Vacuum annealed polycrystalline cerium substituted yttrium iron garnet (CeYIG) films deposited by radio frequency magnetron sputtering on non-garnet substrates were used in nonreciprocal racetrack resonators. CeYIG annealed at 800°C for 30 min provided a large Faraday rotation angle, close to the single crystal value. Crystallinity, magnetic properties, refractive indices and absorption coefficients were measured. The resonant transmission peak of the racetrack resonator covered with CeYIG was non-reciprocally shifted by applying an in-plane magnetic field.
© 2014 Optical Society of America
Demands for non-reciprocal phase shifters or polarization rotators, e.g., isolators [1–4], circulators [5, 6], or modulators [7, 8] are increasing with the rapid growth of integrated photonics [6, 9]. Magnetooptical (MO) garnets have been used to achieve nonreciprocal isolation with low optical losses from visible to near IR wavelengths, but their integration onto non-garnet substrates, e.g., Si, Si-on-insulator (SOI), or silica, is still challenging because of the mismatch of the thermal expansion and lattice constants between the films and substrates. In particular, cerium substituted yttrium iron garnet (CexY3-xFe5O12 or CeYIG) with 1 Ce per formula unit (Ce1Y2Fe5O12) or more has been difficult to fabricate on non-garnet substrates because of the formation of undesirable non-garnet phases [10, 11] even though a large Faraday rotation (FR) angle (–3300 deg/cm) and low absorption (–9.7 dB/cm) at a wavelength of λ = 1550 nm were demonstrated in single crystalline CeYIG on garnet substrates .
Recently, we demonstrated two methods to fabricate CeYIG on non-garnet substrates: two-step deposition using pulsed laser deposition (PLD)  and sputtering with thermal annealing in vacuum . The two-step deposition uses a thin YIG buffer layer as a seed layer for epitaxial growth of polycrystalline CeYIG on non-garnet substrates , and was used in a demonstration of an integrated isolator based on a racetrack resonator. On the other hand, the CeYIG fabricated by sputtering on silicon with thermal annealing in vacuum showed larger FR (–3000 deg/cm) at λ = 1550 nm , but its nonreciprocal shift as a isolator has not been reported. In this paper, we optimized the fabrication condition of CeYIG on Si and SOI substrates. The structural characteristics, the FR, refractive index, extinction coefficient, and figure of merit (FOM) of polycrystalline CeYIG are shown as a function of annealing conditions. Finally, we demonstrate a non-reciprocal shift of transmissivity in a racetrack resonator using optimized CeYIG.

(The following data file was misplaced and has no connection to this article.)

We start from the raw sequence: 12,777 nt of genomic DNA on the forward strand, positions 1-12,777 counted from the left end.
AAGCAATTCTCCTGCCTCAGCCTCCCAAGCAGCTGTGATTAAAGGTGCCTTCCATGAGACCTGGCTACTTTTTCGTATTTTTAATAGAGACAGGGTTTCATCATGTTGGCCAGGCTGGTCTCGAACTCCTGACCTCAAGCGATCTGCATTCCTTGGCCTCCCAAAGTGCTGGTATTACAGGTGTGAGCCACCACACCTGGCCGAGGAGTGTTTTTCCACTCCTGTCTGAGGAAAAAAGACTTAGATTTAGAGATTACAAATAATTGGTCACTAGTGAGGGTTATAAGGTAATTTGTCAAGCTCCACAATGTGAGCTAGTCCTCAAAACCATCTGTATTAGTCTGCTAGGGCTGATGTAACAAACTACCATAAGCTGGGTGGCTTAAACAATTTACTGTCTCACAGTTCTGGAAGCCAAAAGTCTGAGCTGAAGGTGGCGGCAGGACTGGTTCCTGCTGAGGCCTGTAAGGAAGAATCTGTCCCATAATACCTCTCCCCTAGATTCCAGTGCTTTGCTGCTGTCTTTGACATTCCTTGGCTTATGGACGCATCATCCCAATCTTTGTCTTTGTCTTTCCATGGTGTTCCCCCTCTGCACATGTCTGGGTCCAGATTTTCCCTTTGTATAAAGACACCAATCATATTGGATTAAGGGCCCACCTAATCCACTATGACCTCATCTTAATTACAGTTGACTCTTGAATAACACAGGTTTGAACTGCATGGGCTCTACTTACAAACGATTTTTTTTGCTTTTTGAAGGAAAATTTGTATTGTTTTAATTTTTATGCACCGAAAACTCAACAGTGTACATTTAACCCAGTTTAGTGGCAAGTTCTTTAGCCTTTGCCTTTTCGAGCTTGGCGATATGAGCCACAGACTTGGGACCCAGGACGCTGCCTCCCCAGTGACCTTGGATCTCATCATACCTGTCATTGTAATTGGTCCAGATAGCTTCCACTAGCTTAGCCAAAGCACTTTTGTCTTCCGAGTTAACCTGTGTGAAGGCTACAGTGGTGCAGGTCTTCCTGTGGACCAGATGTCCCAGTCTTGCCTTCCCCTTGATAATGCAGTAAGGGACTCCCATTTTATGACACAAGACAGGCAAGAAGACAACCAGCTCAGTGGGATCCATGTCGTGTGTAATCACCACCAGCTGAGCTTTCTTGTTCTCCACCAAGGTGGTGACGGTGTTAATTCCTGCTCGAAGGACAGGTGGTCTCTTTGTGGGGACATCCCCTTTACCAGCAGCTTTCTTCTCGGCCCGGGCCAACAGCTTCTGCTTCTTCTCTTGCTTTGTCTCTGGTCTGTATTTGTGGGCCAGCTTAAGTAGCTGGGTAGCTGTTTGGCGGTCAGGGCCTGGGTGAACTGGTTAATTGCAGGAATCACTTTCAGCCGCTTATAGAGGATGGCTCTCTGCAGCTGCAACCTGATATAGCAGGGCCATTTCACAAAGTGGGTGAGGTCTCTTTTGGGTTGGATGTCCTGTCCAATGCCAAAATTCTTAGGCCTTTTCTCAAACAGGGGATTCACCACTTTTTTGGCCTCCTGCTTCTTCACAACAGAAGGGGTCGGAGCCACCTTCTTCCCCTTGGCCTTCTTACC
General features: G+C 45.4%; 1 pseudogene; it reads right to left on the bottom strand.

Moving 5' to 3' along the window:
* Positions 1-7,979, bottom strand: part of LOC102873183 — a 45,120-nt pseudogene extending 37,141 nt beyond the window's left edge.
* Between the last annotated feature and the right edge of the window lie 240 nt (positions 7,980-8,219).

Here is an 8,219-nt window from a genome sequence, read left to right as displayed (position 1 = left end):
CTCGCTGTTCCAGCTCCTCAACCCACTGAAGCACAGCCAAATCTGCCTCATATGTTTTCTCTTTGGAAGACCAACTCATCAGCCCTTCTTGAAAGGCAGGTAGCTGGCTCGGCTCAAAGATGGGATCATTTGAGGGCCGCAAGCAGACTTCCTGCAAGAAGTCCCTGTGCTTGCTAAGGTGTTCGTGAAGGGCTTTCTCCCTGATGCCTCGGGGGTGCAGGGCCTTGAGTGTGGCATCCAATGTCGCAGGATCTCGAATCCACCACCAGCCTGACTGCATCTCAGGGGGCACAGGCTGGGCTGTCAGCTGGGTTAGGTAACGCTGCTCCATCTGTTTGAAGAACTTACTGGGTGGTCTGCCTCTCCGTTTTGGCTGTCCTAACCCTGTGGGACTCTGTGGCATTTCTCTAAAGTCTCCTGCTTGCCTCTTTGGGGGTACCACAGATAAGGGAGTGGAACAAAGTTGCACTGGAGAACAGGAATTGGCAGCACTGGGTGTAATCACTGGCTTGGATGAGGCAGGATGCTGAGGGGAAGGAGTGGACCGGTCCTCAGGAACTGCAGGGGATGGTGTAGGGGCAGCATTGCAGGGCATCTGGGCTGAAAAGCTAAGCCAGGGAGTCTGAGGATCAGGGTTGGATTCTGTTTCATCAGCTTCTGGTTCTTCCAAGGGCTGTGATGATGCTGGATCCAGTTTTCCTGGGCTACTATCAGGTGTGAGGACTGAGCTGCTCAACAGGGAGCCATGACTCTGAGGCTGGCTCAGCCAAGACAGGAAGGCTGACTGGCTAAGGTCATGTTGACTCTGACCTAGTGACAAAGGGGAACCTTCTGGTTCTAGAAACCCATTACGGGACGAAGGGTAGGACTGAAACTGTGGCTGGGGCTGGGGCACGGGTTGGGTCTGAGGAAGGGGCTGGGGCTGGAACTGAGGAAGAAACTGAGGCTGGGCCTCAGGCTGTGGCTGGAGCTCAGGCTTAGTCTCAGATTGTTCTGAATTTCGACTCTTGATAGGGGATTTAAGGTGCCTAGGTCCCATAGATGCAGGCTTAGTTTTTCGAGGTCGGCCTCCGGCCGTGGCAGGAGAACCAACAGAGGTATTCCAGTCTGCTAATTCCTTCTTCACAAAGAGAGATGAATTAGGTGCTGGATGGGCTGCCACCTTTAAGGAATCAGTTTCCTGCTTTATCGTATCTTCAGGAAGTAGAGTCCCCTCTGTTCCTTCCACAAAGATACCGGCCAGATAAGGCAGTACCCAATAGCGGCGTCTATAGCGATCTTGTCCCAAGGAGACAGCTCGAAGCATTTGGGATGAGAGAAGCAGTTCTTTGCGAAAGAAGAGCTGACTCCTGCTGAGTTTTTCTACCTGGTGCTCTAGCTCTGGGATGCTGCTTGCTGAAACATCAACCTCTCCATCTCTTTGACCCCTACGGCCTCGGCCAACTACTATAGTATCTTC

2. CeYIG preparation
The 170 nm thick films were deposited on double-side polished SOI substrates by radio frequency sputtering using the same conditions as , from a sintered Ce1Y2.5Fe5Ox target in 10 mTorr Ar at 0.3 nm/min onto substrates at room temperature. The base pressure was 1.0 × 10−7 Torr. A vacuum anneal was carried out at a pressure of 5 Pa as shown in . The temperature and time of the thermal anneal was varied. Composition of the annealed films was measured by energy dispersive x-ray spectrometer (EDS) and normalized to the iron atomic fraction. Transmissivity was measured with a spectrophotometer, using specimens of CeYIG on Si substrates to suppress the oscillations in the transmission spectra generated by the SOI substrates. FR loops were measured by oscillating polarizer method  with a laser diode at a wavelength of λ = 1550 nm. Magnetic hysteresis loops were measured by vibrating sample magnetometry (VSM). Structural properties were characterized with atomic force microscopy (AFM) and x-ray diffraction (XRD) with CuKα radiation at 0.1541 nm wavelength. All measurements were carried out at ambient temperature (25°C).
3. CeYIG properties
Figure 1 shows diffraction patterns for a set of CeYIG samples deposited on SOI substrates. The composition was Ce0.97 ± 0.011Y1.96 ± 0.083Fe5O12.2 ± 0.030 (the value after ± is the standard deviation). Pure garnet phase was obtained from the samples annealed at 700 and 800°C, Fig. 1(a). The films annealed at more than 900°C showed YFe2O4 and Y2O3 peaks which lead to large optical absorption. A garnet phase was not found in the samples annealed below 600°C. In Fig. 1(b), the annealing time was varied from 1 to 120 minutes at 800°C.
Figures 2(a) and 2(b) show the corresponding FR loops of the samples annealed at various conditions. The FR was measured through the film thickness which is the magnetic hard axis, so the FR did not saturate until the field reached 2–3 kOe. There is a clear dependence of the FR loop on both the temperature and time. Although the XRD results were similar after 700°C and 800°C annealing, the 800°C anneal produced a much higher FR.